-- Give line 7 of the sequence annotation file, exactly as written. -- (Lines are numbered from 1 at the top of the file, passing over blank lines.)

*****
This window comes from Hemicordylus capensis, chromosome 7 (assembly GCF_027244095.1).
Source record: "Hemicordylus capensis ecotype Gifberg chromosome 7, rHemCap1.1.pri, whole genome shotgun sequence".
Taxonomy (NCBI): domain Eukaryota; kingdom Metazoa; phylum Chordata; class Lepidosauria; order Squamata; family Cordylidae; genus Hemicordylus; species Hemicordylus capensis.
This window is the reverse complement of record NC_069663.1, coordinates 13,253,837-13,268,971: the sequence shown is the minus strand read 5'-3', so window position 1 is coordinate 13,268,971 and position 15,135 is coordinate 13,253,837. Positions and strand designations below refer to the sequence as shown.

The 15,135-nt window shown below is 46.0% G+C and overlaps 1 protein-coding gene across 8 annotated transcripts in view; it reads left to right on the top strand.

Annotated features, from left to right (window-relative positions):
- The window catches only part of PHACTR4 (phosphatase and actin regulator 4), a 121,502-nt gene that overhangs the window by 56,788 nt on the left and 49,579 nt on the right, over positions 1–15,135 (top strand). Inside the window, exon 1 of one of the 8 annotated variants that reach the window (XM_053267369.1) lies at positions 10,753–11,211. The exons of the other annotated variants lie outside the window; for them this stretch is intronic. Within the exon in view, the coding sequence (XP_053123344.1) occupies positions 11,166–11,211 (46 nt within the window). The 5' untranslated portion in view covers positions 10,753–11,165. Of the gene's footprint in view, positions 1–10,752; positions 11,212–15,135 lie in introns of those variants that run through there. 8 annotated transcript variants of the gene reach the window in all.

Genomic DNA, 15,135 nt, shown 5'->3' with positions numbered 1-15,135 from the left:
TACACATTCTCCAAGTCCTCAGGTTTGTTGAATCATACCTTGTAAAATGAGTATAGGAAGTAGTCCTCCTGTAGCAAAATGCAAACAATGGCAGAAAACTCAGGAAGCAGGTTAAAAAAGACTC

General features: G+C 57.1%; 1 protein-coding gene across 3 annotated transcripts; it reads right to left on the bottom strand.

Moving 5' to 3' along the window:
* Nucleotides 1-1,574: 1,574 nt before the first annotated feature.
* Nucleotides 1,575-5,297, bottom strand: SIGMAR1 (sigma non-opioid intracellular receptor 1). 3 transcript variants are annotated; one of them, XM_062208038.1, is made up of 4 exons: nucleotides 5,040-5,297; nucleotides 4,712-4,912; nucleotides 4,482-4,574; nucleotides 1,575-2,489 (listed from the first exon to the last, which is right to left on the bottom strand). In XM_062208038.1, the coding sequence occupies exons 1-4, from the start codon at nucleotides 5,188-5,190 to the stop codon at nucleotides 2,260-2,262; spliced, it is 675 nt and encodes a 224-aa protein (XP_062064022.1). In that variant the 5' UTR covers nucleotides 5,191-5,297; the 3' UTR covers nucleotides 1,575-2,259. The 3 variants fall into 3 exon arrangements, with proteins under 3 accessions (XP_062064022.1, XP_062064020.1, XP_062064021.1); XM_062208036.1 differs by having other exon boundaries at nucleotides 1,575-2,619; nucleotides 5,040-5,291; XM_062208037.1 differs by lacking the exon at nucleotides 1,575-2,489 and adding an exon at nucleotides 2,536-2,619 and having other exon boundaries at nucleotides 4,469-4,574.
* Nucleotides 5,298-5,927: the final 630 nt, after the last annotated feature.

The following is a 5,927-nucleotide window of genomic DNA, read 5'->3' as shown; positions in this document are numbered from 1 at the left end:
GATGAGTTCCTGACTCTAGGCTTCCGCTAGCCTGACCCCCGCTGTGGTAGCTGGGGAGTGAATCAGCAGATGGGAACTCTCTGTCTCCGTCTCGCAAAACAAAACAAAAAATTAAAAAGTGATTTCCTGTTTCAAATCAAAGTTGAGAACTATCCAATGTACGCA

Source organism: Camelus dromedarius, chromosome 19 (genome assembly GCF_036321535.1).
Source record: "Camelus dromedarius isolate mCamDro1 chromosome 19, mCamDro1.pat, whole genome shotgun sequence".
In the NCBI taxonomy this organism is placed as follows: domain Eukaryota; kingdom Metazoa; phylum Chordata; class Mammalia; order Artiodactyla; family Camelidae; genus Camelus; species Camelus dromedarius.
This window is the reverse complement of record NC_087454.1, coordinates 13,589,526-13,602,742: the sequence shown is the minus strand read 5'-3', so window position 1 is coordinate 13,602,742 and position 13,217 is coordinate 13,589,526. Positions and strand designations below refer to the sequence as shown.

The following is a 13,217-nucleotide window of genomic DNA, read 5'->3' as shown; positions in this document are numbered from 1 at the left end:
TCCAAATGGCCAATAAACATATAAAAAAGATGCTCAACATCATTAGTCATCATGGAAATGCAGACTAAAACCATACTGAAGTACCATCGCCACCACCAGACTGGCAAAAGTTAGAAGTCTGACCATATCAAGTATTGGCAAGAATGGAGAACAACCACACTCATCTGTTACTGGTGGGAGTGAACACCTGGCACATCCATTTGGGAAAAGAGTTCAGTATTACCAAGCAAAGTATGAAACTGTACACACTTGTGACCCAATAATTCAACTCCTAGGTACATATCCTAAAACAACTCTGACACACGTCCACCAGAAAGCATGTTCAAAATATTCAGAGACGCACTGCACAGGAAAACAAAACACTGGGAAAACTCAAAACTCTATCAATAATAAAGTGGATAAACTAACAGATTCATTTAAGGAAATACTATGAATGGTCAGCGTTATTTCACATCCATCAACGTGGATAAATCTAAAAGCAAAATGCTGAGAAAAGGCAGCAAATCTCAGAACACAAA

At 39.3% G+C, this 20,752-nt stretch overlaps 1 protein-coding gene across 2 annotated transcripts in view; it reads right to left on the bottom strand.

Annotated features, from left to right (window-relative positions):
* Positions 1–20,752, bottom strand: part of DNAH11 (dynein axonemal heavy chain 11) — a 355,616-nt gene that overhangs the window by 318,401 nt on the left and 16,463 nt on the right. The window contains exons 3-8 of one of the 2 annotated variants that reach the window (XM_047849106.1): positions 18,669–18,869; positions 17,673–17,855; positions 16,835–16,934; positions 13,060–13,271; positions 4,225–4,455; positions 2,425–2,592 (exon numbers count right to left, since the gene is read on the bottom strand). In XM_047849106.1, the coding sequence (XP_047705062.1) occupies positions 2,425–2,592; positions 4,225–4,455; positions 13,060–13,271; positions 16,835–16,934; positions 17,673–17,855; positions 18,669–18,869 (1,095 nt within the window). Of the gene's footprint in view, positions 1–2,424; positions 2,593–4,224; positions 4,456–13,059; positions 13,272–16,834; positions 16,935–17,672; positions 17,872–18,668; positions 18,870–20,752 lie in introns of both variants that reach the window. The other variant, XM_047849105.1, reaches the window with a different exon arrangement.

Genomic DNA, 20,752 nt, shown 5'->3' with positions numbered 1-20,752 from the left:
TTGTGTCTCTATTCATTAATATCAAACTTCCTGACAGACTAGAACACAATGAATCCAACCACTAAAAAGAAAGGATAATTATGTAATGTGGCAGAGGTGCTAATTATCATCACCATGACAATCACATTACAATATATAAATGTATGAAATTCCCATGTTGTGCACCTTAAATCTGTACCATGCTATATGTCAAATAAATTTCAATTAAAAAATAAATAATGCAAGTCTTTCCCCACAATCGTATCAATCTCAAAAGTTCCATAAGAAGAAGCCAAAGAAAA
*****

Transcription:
- The window catches only part of PHACTR4 (phosphatase and actin regulator 4), a 121,502-nt gene that overhangs the window by 56,788 nt on the left and 49,579 nt on the right, over positions 1–15,135 (top strand). Inside the window, exon 1 of one of the 8 annotated variants that reach the window (XM_053267369.1) lies at positions 10,753–11,211. The exons of the other annotated variants lie outside the window; for them this stretch is intronic. Within the exon in view, the coding sequence (XP_053123344.1) occupies positions 11,166–11,211 (46 nt within the window). The 5' untranslated portion in view covers positions 10,753–11,165. Of the gene's footprint in view, positions 1–10,752; positions 11,212–15,135 lie in introns of those variants that run through there. 8 annotated transcript variants of the gene reach the window in all.